Fr David's Sermon
12th October 2003
'How awesome is this place! This is none other than the house of God, and this is the gate of heaven.' Gen.28.v17
Look East and you will see our window showing Christ the Good Shepherd, flanked by the four evangelists, including a rather stern St. Matthew. What you won't be able to see unless you stand very close is that the Good Shepherd window marks the dedication of this church 123 years ago to this very day. Today is our Dedication Festival when we give thanks both for our church building and for the life of our church.
It has to be said that the Biblical tradition is somewhat ambivalent about buildings to house God, as can be seen from our readings. If the royal tradition, represented by David's Psalm 122 'I was glad when they said unto me let us go unto the house of the Lord', valued the Temple in Jerusalem, there was even then a recognition that God the creator, who accompanied his people on their journey of faith could not be contained in a house built with stones.
Jacob, with whose words I began, met God in a particular place but it was very much in the context of his pilgrimage and his call as a Patriarch of Israel. God was present in his dream, Jacob's ladder, rather than the place. The place was marked so that he could remember.
The New Testament has even less time for consecrated buildings. Jesus loved the Temple but he is the house of God, the dwelling of God. For St. Peter, Christians are the living stones from which the new Temple is built, with Christ as the chief corner stone.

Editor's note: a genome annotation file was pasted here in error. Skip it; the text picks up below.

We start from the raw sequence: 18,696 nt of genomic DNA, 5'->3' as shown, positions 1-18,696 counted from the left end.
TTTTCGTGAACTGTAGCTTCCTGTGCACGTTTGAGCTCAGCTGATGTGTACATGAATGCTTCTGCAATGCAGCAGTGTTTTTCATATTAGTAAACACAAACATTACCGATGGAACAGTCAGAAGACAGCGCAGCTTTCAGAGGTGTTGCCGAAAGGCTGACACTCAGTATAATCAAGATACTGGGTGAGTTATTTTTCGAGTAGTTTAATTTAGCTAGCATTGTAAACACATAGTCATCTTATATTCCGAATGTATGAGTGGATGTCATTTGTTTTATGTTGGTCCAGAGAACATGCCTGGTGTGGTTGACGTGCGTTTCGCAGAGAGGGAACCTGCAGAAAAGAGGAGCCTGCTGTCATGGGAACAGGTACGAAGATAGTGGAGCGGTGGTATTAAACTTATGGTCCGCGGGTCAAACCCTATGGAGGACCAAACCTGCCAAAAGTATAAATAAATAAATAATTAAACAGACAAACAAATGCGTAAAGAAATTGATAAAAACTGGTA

It is important not to lose sight of this Biblical ambivalence less we come to learn to love the building more than Our Lord who it points. As Anglicans, as reformed Catholics we embrace that ambivalence in a creative way, neither exaggerating the traditional Catholic emphasis on the church as a shrine nor adopting the radical reformed view of the church as a mere building to keep the rain off the congregation of the elect.
Having sounded that note of Biblical caution and traditional encouragement, I would like to close with three words that express what I value about our church in particular. They are place, space and presence.
On our Dedication Festival we give thanks to God for these three things, place, space and presence. Our church is a place where we find the space to enter into the presence of God. In so doing we are equipped to live out our Christian lives of worship, witness and service.
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Last updated 14/10/2003 09:00 Author: Fr David Shepherd